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I need to scan about 50 desktop computers and check to see if any *.doc, *.xls, *.ppt etc... files are being stored locally. I am wondering what tools might be available for this. A quick Google didn't find any great solutions so I am thinking I may need to write a script to do this.

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up vote 8 down vote accepted

I'm assuming you're doing this from a Windows machine to Windows machines. I'd do something quick and dirty like:




@echo off
if "%1"=="" goto all

echo Scanning %~1
dir "\\%~1\c$" /s /a /b > "%~1.txt"
goto end

for /f "delims=" %%i in (Machines.TXT) do call %0 "%%i"


Put all the machine names in the Machines.TXT file (and put it in the same folder as Scan-Machines.cmd). Run Scan-Machines.CMD and you'll end up with one text file for each machine listing all the files on their "C:" "drives". Then you can just search the text files.

Yep-- quick and dirty, but cheap.

Edit: Fixed to allow computer names with spaces in them. Computer names with spaces make me weep, but the script should handle them.

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If you wanted, you could modify the "dir \\%1..." line to be "start cmd /c dir \\%1\c$ /s /a /b > %1.txt" and it would kick off jobs in parallel. W/ 50 machines, though, I don't know that I'd do that. I'd probably just start it and go home. – Evan Anderson Jun 4 '09 at 1:35
+1 for something I havent seen before. I will be testing this out this week. – cop1152 Jun 4 '09 at 1:41
Little batch scripts have saved my ass time after time. If I had a dime for every little one-off CMD script I wrote, I'd never work again. smile – Evan Anderson Jun 4 '09 at 1:44

Good solution, Evan. To save the time and tedium of looking through the list of files searching for your entries you could add the following to Evan's script.

dir "\%~1\c$" /s /a /b *.doc *.xls *ppt > "%~1.txt"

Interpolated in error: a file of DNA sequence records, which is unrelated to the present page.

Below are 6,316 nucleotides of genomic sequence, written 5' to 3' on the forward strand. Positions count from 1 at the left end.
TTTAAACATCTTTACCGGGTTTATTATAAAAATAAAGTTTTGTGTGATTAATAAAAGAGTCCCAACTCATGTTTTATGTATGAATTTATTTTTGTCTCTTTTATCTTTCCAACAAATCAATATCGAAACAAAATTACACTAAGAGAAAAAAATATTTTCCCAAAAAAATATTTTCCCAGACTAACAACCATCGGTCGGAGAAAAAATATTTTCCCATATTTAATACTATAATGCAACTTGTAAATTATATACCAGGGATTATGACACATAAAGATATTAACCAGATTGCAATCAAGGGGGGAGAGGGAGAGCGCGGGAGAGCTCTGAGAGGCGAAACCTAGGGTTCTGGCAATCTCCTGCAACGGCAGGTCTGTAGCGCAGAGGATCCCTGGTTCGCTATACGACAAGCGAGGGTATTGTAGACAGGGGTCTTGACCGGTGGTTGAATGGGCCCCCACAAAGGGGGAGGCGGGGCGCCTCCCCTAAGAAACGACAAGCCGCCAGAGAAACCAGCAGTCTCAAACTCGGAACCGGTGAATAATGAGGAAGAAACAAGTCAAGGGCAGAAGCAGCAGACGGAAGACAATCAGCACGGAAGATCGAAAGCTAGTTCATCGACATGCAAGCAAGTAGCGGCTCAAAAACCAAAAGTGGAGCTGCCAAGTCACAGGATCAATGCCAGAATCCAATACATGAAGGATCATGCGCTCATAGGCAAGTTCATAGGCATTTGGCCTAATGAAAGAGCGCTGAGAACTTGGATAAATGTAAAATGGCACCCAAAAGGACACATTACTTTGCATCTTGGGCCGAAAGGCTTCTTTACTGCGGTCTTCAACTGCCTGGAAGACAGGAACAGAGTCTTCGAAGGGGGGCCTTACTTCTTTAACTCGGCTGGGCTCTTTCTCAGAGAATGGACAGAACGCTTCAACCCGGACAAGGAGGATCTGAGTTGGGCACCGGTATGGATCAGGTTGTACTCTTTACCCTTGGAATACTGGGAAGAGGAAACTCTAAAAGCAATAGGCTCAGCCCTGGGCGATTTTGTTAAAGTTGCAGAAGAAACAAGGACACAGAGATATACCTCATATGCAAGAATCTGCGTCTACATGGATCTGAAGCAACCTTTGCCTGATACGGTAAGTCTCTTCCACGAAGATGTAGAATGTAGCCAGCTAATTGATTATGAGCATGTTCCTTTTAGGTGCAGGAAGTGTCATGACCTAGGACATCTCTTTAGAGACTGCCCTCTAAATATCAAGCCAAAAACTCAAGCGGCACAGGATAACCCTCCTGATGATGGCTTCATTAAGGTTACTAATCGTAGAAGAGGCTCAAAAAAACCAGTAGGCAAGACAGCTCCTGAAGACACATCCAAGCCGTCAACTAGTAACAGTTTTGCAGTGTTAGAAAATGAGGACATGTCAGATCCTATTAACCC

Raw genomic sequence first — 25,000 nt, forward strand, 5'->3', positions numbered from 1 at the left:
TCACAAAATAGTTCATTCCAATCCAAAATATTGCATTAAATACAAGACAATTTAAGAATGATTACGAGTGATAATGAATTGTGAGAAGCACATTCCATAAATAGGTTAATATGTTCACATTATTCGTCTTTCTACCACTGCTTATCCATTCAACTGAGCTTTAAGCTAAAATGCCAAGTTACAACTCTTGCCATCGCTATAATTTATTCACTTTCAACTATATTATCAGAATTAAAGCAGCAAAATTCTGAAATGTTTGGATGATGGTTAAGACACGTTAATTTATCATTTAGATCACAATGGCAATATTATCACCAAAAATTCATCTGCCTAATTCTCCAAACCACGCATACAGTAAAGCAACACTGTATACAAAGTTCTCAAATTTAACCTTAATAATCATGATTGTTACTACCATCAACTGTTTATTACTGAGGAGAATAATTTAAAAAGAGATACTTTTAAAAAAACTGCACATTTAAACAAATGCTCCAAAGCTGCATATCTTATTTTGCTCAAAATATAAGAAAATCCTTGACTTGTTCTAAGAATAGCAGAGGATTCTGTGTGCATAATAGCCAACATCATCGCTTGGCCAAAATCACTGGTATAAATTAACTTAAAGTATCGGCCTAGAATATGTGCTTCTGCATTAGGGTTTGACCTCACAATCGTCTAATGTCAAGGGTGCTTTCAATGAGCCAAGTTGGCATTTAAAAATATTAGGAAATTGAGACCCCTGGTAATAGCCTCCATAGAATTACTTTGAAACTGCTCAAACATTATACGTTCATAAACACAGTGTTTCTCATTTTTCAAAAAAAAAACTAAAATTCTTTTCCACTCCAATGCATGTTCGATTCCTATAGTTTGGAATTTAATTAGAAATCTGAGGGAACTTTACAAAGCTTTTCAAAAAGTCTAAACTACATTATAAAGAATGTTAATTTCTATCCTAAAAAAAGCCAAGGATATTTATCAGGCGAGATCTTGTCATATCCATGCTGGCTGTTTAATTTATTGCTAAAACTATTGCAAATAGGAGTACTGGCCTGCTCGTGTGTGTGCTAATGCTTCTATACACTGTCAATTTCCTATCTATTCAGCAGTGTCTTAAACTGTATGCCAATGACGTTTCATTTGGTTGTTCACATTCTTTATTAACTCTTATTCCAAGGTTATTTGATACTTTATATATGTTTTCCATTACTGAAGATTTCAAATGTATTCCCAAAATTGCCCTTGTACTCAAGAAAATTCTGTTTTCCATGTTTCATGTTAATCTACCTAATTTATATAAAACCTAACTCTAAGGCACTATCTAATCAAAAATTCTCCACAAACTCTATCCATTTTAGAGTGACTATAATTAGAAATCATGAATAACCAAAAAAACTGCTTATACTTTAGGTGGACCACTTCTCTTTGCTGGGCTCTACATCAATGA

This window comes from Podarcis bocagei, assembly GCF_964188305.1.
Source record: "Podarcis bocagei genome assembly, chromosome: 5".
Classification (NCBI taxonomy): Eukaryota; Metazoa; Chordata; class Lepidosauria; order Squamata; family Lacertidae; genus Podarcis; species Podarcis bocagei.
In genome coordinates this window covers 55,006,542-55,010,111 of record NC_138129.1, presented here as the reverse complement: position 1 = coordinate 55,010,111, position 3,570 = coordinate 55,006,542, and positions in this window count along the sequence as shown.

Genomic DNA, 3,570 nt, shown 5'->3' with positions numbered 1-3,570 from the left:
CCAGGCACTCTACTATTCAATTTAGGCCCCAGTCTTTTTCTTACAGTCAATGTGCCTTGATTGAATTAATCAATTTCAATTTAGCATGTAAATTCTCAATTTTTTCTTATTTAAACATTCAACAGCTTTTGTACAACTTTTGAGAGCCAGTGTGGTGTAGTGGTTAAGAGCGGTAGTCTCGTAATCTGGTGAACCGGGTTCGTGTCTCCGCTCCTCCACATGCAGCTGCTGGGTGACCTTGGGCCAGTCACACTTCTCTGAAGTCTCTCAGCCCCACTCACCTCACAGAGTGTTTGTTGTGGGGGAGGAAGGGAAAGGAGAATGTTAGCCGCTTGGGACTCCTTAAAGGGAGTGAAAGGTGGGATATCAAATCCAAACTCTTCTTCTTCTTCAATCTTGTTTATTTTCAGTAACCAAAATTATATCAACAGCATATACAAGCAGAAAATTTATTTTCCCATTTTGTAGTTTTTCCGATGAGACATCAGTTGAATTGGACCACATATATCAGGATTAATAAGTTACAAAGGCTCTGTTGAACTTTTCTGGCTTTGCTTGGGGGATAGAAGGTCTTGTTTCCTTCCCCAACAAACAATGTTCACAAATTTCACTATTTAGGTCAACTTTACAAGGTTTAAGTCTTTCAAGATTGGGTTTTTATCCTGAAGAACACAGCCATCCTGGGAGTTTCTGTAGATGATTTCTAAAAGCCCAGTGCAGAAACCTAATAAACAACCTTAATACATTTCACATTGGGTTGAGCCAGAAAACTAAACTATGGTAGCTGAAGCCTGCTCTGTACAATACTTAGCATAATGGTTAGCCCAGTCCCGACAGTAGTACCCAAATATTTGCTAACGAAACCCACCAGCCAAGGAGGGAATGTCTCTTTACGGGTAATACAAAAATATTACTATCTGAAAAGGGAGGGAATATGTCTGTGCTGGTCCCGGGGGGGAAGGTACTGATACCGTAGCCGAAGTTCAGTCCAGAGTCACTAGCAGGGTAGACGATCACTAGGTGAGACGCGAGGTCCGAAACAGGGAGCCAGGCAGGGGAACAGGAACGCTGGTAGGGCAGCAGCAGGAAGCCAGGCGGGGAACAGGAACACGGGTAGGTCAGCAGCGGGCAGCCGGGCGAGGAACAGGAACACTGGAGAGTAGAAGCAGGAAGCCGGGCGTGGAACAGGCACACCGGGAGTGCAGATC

That way you don't have to parse the returned data looking for your desired extensions.

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I'd just grep it when it came back, I think. Knowing myself, I'd forget an extension and have to re-run the search. smile – Evan Anderson Jun 4 '09 at 3:23
forget an extension? That NEVER happens. ;-) – Shane Corellian Jun 4 '09 at 17:20

I think that some of the enterprise desktop search products have a management interface for auditing where files are stored, where duplicates of files are kept, and even where older versions of existing files are stashed away.

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We've been using Cornell Spider to scan servers, documents, and databases for social security numbers on a somewhat automated basis. We've hacked some additional functionality on to talk to our database engines and to manage the scan with our desktop management software. The basic functionality in the engine is there to do what you need, you could probably just hack the engine a touch and have a solid, deployable solution that you can set to log back centrally to a shared drive.

Depending on use, there may be a better alternative to scanning. A friend who administers a student lab has started re-imaging the machine on every logout. It only takes about thirty seconds to a minute to copy a clean 10GB image over from a protected 10GB separate partition on the local machine's disk, and you don't have to worry about kids replacing the windows start splash with a crude drawing of genitalia.

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